Fermentation adds good bacteria, makes familiar food bolder in taste, more healthful
Our ancestors had it right. They relied on a more natural route to digestive health.
Warmed milk mixed with a bit of yogurt and tightly wrapped and left on the counter for four hours produced a culture-rich yogurt. Cabbage rubbed with a little salt and left to ferment for a few days becomes a “pickle” rich in lactobacillus bacteria.
“The bacteria also produce B vitamins and enzymes during the fermenting process that are beneficial for digestion,” said Bernadette Burns, who teaches classes and does demonstrations on fermentation.
“You can get as creative as you absolutely like,” she said, “because almost everything will ferment.”
Burns knows firsthand the benefits of a little fermentation in aiding digestion. After stomach surgery, she had trouble eating raw vegetables. She found inspiration in Sandor Katz’s 2003 book “Wild Fermentation” and began pickling a few years ago. A trained chiropractor and assistant director of choirs at Modesto Junior College, Burns is part of the move away from mass-produced food to uniquely flavored dishes that reflect a cook’s personal taste and the produce on hand.
Fermentation, the process in which foods are gently exposed to microflora such as bacteria and yeasts, can seem rather unorthodox — even spooky — because it goes against our modern-day notion of refrigerating foods to keep them from spoiling. The bacteria convert the sugar in foods to alcohol and acids to produce a treat that can soothe a stomach burned by too many pills, or aid digestion, as is the case with Burns.
Fermentation is easy. Take a green cabbage and set aside three or four outer leaves and shred the rest along with the core. Put the cabbage in a large mixing bowl and add about 3 tablespoons of sea salt for about 5 pounds cabbage.
Burns suggests weighing the salt on a food-grade scale and not using table salt because it’s iodized. “The reason it’s good to use weight for salt is because every variety weighs differently because of the crystal size,” she said.
Knead the mixture for about 10 minutes to help release the juices. After kneading, mix in other shredded vegetables, such as carrots or daikon.
Pack the cabbage tightly into a large jar, adding unchlorinated water to cover, if needed. Place the large cabbage leaves on top and weigh down the mixture and cover loosely. Place in an area that’s 55 to 65 degrees. Check daily. Skim off any impurities or anything that looks suspicious before refrigerating.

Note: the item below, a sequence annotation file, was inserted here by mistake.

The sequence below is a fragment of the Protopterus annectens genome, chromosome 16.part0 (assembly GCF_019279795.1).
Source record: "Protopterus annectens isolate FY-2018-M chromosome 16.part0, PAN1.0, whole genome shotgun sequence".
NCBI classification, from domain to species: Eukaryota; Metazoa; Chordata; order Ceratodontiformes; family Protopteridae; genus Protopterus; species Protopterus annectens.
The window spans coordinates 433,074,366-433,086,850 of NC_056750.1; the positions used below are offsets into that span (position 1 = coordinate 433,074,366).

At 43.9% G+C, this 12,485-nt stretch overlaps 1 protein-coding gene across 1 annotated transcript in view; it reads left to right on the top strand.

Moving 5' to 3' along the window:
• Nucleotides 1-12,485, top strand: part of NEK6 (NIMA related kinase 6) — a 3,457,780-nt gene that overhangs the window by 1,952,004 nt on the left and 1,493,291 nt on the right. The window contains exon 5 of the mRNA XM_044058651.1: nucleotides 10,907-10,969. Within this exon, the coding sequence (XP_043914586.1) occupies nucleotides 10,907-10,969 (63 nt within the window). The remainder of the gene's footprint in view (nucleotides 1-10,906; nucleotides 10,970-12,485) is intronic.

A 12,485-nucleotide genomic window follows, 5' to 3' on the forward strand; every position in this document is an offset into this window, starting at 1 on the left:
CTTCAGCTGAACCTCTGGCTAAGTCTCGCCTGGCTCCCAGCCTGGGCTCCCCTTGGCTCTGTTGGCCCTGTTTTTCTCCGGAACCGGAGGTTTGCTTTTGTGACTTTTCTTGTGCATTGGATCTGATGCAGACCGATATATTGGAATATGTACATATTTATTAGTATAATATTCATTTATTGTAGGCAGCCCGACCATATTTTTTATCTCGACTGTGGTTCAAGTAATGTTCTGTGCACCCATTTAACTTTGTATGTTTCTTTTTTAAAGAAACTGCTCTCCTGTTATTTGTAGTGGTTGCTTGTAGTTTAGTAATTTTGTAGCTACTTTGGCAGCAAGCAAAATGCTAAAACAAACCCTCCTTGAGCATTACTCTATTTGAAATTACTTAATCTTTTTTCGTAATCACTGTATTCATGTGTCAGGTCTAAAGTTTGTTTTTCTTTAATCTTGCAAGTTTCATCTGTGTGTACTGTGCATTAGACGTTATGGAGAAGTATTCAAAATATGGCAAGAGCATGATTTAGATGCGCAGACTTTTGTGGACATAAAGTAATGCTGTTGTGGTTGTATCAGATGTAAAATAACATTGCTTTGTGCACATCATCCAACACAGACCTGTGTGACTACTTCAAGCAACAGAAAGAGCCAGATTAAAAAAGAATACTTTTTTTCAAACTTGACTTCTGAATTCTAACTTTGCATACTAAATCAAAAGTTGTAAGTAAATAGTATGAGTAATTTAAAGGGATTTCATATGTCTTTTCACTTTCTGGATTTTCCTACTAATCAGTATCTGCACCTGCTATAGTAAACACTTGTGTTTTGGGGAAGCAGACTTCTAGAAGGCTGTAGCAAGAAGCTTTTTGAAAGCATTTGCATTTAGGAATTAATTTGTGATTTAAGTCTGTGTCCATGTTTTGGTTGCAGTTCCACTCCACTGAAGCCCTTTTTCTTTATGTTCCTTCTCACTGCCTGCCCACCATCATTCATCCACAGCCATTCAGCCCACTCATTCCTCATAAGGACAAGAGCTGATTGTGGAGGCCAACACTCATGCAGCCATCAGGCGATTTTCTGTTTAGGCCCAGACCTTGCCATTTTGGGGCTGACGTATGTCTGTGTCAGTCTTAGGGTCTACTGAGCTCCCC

The process may be a leap for many, so the recipes here include quick pickles and a vinegar-based pickle, both of which are not true fermentations.
The pressed cabbage and friends from “Feel Good Foods” can be made into a quick pickle or fermented. Omit the greens and cilantro when fermenting.
“The kraut method would create a stronger flavored more intense sourness,” said “Feel Good Food” author Tony Chiodo.
“Beware that the longer it ferments the saltier it becomes, so if it gets too salty you may rinse before eating,” he said in an email. Taste the cabbage as the week rolls on, he suggests, and refrigerate when it’s to your liking.
Chiodo offers one important rule when fermenting: “Don’t seal your jar with a tight lid, as the gases formed may blow it. So keep it loose.”
Shredded Indian Carrots
3 pounds carrots, peeled and shredded
1 teaspoon turmeric
1 to 2 teaspoons red pepper flakes
1 knob (1 inch) of ginger, peeled and grated
1 teaspoon nigella or celery seeds
1 teaspoon mustard seed
19 grams (rounded tablespoon) sea salt
Shred carrots either with a grater or in a food processor. Place in a large nonreactive bowl and add remaining ingredients. Mix well and let rest for about 15 minutes. By now, the salt should have released the juices from the carrots. You can mash it a bit with a wooden spoon or just squeeze in your hands. Spoon into a fermentation vessel, pressing down so the carrots are submerged in their juices. If not enough juice is produced, add 2 percent brine to cover (19 grams sea salt — or a tad over a tablespoon — per 1 quart water). Use a weight to keep the carrot submerged.